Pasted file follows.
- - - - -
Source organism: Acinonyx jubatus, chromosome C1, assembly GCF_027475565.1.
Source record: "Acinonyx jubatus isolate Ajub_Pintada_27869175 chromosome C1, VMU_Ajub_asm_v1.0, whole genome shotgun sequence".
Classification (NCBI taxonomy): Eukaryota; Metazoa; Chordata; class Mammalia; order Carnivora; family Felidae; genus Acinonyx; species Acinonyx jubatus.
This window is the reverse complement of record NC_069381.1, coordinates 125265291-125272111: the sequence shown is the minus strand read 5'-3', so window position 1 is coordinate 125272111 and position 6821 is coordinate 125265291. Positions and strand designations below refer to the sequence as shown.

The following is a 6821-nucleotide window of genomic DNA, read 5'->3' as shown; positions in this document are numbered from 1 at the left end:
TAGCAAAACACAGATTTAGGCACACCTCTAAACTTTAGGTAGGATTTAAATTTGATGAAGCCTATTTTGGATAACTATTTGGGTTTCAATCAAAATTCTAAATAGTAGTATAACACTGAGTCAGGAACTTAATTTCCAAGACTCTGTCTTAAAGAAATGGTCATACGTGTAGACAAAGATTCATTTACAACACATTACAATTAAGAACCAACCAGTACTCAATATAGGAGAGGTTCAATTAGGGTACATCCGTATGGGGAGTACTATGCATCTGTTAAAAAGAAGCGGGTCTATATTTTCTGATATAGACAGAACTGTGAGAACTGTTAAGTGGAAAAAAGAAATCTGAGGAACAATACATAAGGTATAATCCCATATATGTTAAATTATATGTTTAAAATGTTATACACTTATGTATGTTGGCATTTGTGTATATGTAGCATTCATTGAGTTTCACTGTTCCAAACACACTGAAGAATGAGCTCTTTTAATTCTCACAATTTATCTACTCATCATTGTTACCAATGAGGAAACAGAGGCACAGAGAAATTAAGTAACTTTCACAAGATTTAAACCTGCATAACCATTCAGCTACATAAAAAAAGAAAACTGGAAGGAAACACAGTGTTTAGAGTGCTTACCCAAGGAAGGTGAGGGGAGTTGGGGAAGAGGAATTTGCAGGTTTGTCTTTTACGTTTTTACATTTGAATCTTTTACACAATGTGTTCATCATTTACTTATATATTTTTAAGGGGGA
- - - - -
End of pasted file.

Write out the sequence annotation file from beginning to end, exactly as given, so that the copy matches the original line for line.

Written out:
Source organism: Acinonyx jubatus, chromosome C1, assembly GCF_027475565.1.
Source record: "Acinonyx jubatus isolate Ajub_Pintada_27869175 chromosome C1, VMU_Ajub_asm_v1.0, whole genome shotgun sequence".
Classification (NCBI taxonomy): Eukaryota; Metazoa; Chordata; class Mammalia; order Carnivora; family Felidae; genus Acinonyx; species Acinonyx jubatus.
This window is the reverse complement of record NC_069381.1, coordinates 125265291-125272111: the sequence shown is the minus strand read 5'-3', so window position 1 is coordinate 125272111 and position 6821 is coordinate 125265291. Positions and strand designations below refer to the sequence as shown.

The following is a 6821-nucleotide window of genomic DNA, read 5'->3' as shown; positions in this document are numbered from 1 at the left end:
TAGCAAAACACAGATTTAGGCACACCTCTAAACTTTAGGTAGGATTTAAATTTGATGAAGCCTATTTTGGATAACTATTTGGGTTTCAATCAAAATTCTAAATAGTAGTATAACACTGAGTCAGGAACTTAATTTCCAAGACTCTGTCTTAAAGAAATGGTCATACGTGTAGACAAAGATTCATTTACAACACATTACAATTAAGAACCAACCAGTACTCAATATAGGAGAGGTTCAATTAGGGTACATCCGTATGGGGAGTACTATGCATCTGTTAAAAAGAAGCGGGTCTATATTTTCTGATATAGACAGAACTGTGAGAACTGTTAAGTGGAAAAAAGAAATCTGAGGAACAATACATAAGGTATAATCCCATATATGTTAAATTATATGTTTAAAATGTTATACACTTATGTATGTTGGCATTTGTGTATATGTAGCATTCATTGAGTTTCACTGTTCCAAACACACTGAAGAATGAGCTCTTTTAATTCTCACAATTTATCTACTCATCATTGTTACCAATGAGGAAACAGAGGCACAGAGAAATTAAGTAACTTTCACAAGATTTAAACCTGCATAACCATTCAGCTACATAAAAAAAGAAAACTGGAAGGAAACACAGTGTTTAGAGTGCTTACCCAAGGAAGGTGAGGGGAGTTGGGGAAGAGGAATTTGCAGGTTTGTCTTTTACGTTTTTACATTTGAATCTTTTACACAATGTGTTCATCATTTACTTATATATTTTTAAGGGGGA